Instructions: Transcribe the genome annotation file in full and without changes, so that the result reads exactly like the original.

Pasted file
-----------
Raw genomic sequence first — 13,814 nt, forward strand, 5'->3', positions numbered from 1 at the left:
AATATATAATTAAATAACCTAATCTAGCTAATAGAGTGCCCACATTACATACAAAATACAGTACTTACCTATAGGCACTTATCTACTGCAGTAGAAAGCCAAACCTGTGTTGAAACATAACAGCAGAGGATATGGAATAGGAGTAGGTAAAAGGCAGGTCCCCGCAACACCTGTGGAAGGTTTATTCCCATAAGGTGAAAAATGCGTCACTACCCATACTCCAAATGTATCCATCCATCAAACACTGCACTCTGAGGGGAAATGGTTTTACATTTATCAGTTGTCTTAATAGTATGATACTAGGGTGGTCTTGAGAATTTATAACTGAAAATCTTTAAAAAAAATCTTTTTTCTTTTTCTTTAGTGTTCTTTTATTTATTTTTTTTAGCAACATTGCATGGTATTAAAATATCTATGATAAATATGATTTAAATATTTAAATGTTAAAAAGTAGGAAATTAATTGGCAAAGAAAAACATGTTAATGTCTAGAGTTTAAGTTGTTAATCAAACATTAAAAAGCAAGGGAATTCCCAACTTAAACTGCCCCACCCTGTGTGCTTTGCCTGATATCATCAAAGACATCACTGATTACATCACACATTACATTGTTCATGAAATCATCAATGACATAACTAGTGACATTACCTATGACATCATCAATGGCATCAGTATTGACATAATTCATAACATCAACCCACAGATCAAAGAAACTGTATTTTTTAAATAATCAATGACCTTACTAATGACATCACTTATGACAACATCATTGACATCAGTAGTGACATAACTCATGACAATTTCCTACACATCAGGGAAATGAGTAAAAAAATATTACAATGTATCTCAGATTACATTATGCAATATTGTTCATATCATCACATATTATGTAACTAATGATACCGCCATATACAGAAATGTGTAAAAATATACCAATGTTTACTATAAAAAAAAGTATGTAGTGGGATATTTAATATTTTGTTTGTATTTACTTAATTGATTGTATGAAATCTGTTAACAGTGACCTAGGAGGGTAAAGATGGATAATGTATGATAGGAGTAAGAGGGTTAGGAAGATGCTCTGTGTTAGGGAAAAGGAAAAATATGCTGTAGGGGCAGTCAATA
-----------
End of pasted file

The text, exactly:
Raw genomic sequence first — 13,814 nt, forward strand, 5'->3', positions numbered from 1 at the left:
AATATATAATTAAATAACCTAATCTAGCTAATAGAGTGCCCACATTACATACAAAATACAGTACTTACCTATAGGCACTTATCTACTGCAGTAGAAAGCCAAACCTGTGTTGAAACATAACAGCAGAGGATATGGAATAGGAGTAGGTAAAAGGCAGGTCCCCGCAACACCTGTGGAAGGTTTATTCCCATAAGGTGAAAAATGCGTCACTACCCATACTCCAAATGTATCCATCCATCAAACACTGCACTCTGAGGGGAAATGGTTTTACATTTATCAGTTGTCTTAATAGTATGATACTAGGGTGGTCTTGAGAATTTATAACTGAAAATCTTTAAAAAAAATCTTTTTTCTTTTTCTTTAGTGTTCTTTTATTTATTTTTTTTAGCAACATTGCATGGTATTAAAATATCTATGATAAATATGATTTAAATATTTAAATGTTAAAAAGTAGGAAATTAATTGGCAAAGAAAAACATGTTAATGTCTAGAGTTTAAGTTGTTAATCAAACATTAAAAAGCAAGGGAATTCCCAACTTAAACTGCCCCACCCTGTGTGCTTTGCCTGATATCATCAAAGACATCACTGATTACATCACACATTACATTGTTCATGAAATCATCAATGACATAACTAGTGACATTACCTATGACATCATCAATGGCATCAGTATTGACATAATTCATAACATCAACCCACAGATCAAAGAAACTGTATTTTTTAAATAATCAATGACCTTACTAATGACATCACTTATGACAACATCATTGACATCAGTAGTGACATAACTCATGACAATTTCCTACACATCAGGGAAATGAGTAAAAAAATATTACAATGTATCTCAGATTACATTATGCAATATTGTTCATATCATCACATATTATGTAACTAATGATACCGCCATATACAGAAATGTGTAAAAATATACCAATGTTTACTATAAAAAAAAGTATGTAGTGGGATATTTAATATTTTGTTTGTATTTACTTAATTGATTGTATGAAATCTGTTAACAGTGACCTAGGAGGGTAAAGATGGATAATGTATGATAGGAGTAAGAGGGTTAGGAAGATGCTCTGTGTTAGGGAAAAGGAAAAATATGCTGTAGGGGCAGTCAATA